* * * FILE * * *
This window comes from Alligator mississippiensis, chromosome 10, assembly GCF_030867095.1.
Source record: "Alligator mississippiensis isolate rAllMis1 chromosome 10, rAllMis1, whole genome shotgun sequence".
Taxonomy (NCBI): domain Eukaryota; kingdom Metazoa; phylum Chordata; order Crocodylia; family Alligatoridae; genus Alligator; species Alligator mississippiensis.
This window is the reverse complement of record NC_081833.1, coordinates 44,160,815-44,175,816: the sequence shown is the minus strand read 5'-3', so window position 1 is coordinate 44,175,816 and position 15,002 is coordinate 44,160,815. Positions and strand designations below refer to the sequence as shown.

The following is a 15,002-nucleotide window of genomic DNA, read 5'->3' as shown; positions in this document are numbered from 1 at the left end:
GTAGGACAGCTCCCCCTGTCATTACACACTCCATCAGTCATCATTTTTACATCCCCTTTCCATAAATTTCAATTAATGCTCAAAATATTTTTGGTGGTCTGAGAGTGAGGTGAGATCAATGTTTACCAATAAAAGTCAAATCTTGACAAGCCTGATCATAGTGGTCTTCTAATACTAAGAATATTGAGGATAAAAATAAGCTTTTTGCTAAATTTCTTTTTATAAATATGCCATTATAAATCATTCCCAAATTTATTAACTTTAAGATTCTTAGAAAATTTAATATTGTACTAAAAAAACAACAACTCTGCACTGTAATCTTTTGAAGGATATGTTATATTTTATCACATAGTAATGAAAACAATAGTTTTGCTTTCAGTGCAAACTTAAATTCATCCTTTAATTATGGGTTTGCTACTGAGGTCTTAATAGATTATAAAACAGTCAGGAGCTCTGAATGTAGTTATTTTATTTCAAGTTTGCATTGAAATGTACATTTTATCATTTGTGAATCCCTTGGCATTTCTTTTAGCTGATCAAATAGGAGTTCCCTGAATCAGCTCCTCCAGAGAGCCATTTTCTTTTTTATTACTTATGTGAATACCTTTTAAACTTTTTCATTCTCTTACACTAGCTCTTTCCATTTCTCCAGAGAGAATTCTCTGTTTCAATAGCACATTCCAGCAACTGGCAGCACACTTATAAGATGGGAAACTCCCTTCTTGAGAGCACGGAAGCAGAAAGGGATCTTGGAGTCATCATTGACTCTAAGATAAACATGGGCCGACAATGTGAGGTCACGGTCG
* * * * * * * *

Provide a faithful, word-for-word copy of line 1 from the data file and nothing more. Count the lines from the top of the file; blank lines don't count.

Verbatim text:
This window comes from Alligator mississippiensis, chromosome 10, assembly GCF_030867095.1.